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What Are Your Options After Receiving A Traffic Ticket?

Posted on by Defensive Driving Team | in Driving and Safety Tips, The Speeder In You

 
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You are cruising along singing to your favorite tunes and all of a sudden you see flashing lights in your rearview mirror. Cursing silently, you start to pull over hoping that possibly the officer is headed across town, but nope, the police car pulls up behind you. Despite putting on your most innocent face, the officer writes you up for a speeding ticket.

At this point the day is pretty much ruined, so you drive home five under the limit just in case. When you get home, you pull the ticket out to see how much it is going to cost you. These days most traffic violations can cause major sticker shock. This can particularly rub salt in the wound if you feel that the ticket was not justified.

Luckily, pleading guilty and paying up isn’t your only option after receiving a moving traffic violation. Let’s take a look at some things you can do.

1. Check the website or contact the Traffic Violations Bureau

If you are unfamiliar with how your state handles traffic violations, it may be a good idea to go on the website or contact the bureau in charge directly to find out your options. While the options available are generally similar, there can be differences in how points are allotted or who is permitted to reduce their violation. Also, talking with someone about what is going on can help you to calm down and start thinking about your situation logically.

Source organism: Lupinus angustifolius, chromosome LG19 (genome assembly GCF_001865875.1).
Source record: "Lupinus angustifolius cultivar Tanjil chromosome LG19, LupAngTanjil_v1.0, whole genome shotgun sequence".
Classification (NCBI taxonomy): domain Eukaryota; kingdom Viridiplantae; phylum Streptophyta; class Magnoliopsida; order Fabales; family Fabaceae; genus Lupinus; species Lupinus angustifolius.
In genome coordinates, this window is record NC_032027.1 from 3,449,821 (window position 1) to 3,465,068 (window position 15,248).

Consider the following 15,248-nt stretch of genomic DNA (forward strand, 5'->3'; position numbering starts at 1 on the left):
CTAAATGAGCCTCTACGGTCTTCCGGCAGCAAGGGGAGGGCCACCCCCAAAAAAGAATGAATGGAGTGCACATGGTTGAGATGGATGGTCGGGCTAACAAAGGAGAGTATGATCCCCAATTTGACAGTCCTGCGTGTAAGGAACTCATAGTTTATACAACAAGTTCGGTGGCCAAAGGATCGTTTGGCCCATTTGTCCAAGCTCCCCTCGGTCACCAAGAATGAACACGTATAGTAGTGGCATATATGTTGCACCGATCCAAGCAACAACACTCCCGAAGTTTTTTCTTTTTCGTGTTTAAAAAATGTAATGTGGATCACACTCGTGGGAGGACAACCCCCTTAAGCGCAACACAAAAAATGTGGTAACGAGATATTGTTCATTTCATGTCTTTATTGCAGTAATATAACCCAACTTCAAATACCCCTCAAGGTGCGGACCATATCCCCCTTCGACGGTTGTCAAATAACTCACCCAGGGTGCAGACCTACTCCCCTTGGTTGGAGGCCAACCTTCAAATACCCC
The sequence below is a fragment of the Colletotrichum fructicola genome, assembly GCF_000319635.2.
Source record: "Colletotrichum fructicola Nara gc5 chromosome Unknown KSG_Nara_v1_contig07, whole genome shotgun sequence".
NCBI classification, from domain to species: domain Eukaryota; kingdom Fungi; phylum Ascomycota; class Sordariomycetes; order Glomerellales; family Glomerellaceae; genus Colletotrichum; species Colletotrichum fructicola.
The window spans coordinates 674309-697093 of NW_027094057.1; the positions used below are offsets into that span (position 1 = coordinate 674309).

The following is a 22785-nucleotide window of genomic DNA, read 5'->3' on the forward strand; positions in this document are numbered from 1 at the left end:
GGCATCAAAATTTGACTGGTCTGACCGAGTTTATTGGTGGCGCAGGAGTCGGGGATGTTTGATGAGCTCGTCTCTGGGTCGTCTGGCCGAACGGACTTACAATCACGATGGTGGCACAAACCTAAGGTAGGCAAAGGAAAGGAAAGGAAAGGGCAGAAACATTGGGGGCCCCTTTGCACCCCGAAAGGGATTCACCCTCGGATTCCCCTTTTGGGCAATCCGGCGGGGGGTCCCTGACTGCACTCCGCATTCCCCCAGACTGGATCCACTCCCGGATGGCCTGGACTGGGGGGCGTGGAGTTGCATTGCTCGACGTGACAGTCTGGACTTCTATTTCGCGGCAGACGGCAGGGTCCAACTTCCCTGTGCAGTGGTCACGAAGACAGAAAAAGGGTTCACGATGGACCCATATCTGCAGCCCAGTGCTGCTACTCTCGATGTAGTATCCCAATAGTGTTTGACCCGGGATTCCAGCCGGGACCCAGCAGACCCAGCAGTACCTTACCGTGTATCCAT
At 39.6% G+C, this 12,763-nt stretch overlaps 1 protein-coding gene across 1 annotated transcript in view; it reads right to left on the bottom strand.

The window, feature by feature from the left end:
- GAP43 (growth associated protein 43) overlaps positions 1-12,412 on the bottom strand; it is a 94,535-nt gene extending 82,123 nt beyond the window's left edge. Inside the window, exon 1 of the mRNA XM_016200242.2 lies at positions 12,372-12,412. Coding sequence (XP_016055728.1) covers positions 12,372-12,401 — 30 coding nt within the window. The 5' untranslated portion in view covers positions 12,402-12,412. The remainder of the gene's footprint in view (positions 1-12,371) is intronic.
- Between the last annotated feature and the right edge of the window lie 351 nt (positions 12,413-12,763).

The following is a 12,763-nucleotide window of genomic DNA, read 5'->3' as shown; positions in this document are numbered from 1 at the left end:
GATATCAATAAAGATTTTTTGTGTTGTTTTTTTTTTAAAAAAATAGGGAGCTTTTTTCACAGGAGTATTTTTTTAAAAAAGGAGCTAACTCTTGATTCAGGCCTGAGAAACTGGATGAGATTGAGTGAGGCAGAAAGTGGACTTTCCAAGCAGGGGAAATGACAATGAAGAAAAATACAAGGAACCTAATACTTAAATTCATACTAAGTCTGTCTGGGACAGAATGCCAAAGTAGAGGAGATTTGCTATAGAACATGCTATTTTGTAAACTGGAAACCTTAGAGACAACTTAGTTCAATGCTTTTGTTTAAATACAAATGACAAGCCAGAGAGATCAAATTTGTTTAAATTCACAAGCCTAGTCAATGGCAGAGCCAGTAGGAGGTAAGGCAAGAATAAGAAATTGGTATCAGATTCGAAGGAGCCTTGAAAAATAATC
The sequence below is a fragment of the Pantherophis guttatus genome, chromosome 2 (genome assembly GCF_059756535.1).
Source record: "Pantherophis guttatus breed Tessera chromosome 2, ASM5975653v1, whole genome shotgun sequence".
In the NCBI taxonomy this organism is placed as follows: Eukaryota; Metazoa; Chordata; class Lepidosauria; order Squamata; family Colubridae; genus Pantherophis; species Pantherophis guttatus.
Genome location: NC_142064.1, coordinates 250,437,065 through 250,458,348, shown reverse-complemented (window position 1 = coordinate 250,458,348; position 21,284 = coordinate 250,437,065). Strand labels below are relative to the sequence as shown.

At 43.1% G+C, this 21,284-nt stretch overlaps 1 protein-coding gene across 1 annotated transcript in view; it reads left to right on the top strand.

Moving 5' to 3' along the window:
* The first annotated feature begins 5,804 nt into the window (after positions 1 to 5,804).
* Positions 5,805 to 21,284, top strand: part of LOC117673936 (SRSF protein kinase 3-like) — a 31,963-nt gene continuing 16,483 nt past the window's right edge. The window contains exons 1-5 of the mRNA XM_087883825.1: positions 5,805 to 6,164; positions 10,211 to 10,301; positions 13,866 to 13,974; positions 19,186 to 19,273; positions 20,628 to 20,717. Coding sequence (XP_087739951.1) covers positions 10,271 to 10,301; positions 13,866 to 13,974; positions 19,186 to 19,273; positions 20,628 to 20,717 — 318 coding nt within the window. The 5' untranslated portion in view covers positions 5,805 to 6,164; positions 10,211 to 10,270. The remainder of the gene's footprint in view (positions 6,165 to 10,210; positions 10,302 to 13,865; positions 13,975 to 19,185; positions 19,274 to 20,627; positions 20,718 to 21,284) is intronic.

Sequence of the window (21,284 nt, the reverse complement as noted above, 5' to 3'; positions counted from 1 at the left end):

2. Go to Traffic School

Most states will allow you to attend traffic school, rather than placing points on your record if you haven’t had a violation in a certain block of time. Keep in mind, however, that you will still have to pay for the cost of the ticket and pay to go to traffic school on top of that. This may sound like a lousy deal, but it could keep your insurance rates from going up, saving you money in the long run. If you are not sure where your traffic school is, try searching it with your state’s name (for example: traffic school in Florida).

3. Contest the Ticket

If you truly feel the ticket was given in error or just want to take your chances at getting the violation reduced or removed, you can set up a court date to challenge the ticket. If you decide to go this route, be prepared to offer some kind of evidence that the violation was given in error. Pictures and other tangible evidence will help. Otherwise, its just your word against the officer’s. Of course, some people get lucky and the officer won’t show up, so their case is dismissed. Count yourself fortunate if that ever happens to you.

4. Seek a Reduction

Sometimes it is possible to seek a violation reduction outside of court by speaking with the court clerk. State officials are busy too, and will sometimes remove a charge or a fee if it means that a ticket will be paid and taken care of efficiently. Just don’t expect them to completely remove the fee. You will have to go to court for that.

5. Pay Up

Of course, many people want to avoid any hassle and will simply plead no contest and pay the fee. Most states have made this fairly convenient to do by allowing online payment, or if you prefer a traditional route, mailing the check in. Just be sure to watch out for deadlines and any other specific instructions, so the easy way out doesn’t become an even bigger hassle.
 

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